Ants self-medicate to fight disease

Temnothorax rugatulus. Credit: Arizona State University

We humans have been using self-medication to cure the illnesses since the dawn of our species. There is some evidence that also other animals can exhibit this type of behavior, but the evidence has been hard to come by.

Scientists from the University of Helsinki, Finland, have now shown that black ant Formica fusca can change their taste for food once exposed to , ingesting , which can be found in damaged plants, other insects and cadavers.

"When ants are feeding on the diet containing extra free radicals they are able to survive infections significantly better. Moreover, the ants also choose the diet including extra free radicals after they are exposed to fungus, but not in its absence," says researcher Dalial Freitak from the Faculty of Biological and Environmental Sciences.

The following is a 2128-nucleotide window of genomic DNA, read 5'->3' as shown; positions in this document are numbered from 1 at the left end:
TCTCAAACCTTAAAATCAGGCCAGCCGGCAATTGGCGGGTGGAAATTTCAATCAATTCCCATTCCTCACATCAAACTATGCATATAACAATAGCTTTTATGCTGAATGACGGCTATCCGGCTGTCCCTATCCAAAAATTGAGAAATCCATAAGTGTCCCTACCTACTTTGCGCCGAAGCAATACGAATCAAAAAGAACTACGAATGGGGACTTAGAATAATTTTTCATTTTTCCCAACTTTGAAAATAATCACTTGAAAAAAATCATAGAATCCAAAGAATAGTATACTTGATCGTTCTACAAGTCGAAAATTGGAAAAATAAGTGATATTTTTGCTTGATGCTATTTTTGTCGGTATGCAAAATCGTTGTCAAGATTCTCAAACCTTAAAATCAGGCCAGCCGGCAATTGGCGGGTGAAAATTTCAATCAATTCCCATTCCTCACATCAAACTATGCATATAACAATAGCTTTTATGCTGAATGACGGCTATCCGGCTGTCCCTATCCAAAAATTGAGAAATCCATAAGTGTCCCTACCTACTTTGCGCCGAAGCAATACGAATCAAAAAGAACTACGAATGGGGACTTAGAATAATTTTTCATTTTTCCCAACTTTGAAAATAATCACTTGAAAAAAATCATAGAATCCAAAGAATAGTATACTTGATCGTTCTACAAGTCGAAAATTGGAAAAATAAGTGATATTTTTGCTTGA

"It is an amazing discovery that ants have an idea of their and seem to adjust the dosage of medicine correspondingly," adds fellow researcher Nick Bos.

For healthy individuals under no infection conditions, feeding on the free radical diet has the same detrimental side-effects as with any drug. But once infected, free-radical-feeding ants have about 20 percent higher probability of surviving the otherwise lethal fungal disease.

More information: "Ants medicate to fight disease." Evolution 2015. DOI: 10.1111/evo.12752

Journal information: Evolution

Citation: Ants self-medicate to fight disease (2015, August 24) retrieved 21 June 2024 from
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